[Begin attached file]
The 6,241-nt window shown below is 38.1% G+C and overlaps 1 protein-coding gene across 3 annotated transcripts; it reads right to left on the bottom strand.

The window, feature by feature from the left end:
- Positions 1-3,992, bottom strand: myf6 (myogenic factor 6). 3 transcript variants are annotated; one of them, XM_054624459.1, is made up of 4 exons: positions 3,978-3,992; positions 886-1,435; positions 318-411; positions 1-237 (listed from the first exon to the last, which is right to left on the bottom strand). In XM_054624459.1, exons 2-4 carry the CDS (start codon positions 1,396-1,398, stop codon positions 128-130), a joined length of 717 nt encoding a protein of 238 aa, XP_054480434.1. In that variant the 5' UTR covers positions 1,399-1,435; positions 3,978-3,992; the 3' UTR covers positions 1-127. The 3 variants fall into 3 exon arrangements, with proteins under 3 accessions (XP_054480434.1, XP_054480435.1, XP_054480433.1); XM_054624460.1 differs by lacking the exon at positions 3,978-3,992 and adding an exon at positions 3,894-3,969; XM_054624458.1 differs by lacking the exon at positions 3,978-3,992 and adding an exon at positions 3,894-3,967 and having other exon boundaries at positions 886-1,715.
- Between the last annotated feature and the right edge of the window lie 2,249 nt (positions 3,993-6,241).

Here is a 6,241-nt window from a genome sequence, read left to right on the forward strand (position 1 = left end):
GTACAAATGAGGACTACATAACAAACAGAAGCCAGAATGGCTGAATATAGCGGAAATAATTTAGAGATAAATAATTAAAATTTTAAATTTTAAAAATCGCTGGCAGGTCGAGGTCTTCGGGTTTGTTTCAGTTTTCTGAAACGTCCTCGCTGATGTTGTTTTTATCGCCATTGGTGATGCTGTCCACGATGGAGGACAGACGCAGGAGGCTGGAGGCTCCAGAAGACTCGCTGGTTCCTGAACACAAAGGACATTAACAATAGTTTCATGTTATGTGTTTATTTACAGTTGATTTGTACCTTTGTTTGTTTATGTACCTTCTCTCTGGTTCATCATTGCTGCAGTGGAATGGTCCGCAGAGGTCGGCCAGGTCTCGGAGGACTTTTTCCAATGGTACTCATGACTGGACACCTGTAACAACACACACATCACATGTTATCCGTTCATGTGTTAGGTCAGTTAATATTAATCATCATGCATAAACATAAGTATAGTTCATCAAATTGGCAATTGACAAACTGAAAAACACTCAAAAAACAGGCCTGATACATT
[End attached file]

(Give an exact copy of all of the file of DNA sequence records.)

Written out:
The 6,241-nt window shown below is 38.1% G+C and overlaps 1 protein-coding gene across 3 annotated transcripts; it reads right to left on the bottom strand.

The window, feature by feature from the left end:
- Positions 1-3,992, bottom strand: myf6 (myogenic factor 6). 3 transcript variants are annotated; one of them, XM_054624459.1, is made up of 4 exons: positions 3,978-3,992; positions 886-1,435; positions 318-411; positions 1-237 (listed from the first exon to the last, which is right to left on the bottom strand). In XM_054624459.1, exons 2-4 carry the CDS (start codon positions 1,396-1,398, stop codon positions 128-130), a joined length of 717 nt encoding a protein of 238 aa, XP_054480434.1. In that variant the 5' UTR covers positions 1,399-1,435; positions 3,978-3,992; the 3' UTR covers positions 1-127. The 3 variants fall into 3 exon arrangements, with proteins under 3 accessions (XP_054480434.1, XP_054480435.1, XP_054480433.1); XM_054624460.1 differs by lacking the exon at positions 3,978-3,992 and adding an exon at positions 3,894-3,969; XM_054624458.1 differs by lacking the exon at positions 3,978-3,992 and adding an exon at positions 3,894-3,967 and having other exon boundaries at positions 886-1,715.
- Between the last annotated feature and the right edge of the window lie 2,249 nt (positions 3,993-6,241).

Here is a 6,241-nt window from a genome sequence, read left to right on the forward strand (position 1 = left end):
GTACAAATGAGGACTACATAACAAACAGAAGCCAGAATGGCTGAATATAGCGGAAATAATTTAGAGATAAATAATTAAAATTTTAAATTTTAAAAATCGCTGGCAGGTCGAGGTCTTCGGGTTTGTTTCAGTTTTCTGAAACGTCCTCGCTGATGTTGTTTTTATCGCCATTGGTGATGCTGTCCACGATGGAGGACAGACGCAGGAGGCTGGAGGCTCCAGAAGACTCGCTGGTTCCTGAACACAAAGGACATTAACAATAGTTTCATGTTATGTGTTTATTTACAGTTGATTTGTACCTTTGTTTGTTTATGTACCTTCTCTCTGGTTCATCATTGCTGCAGTGGAATGGTCCGCAGAGGTCGGCCAGGTCTCGGAGGACTTTTTCCAATGGTACTCATGACTGGACACCTGTAACAACACACACATCACATGTTATCCGTTCATGTGTTAGGTCAGTTAATATTAATCATCATGCATAAACATAAGTATAGTTCATCAAATTGGCAATTGACAAACTGAAAAACACTCAAAAAACAGGCCTGATACATT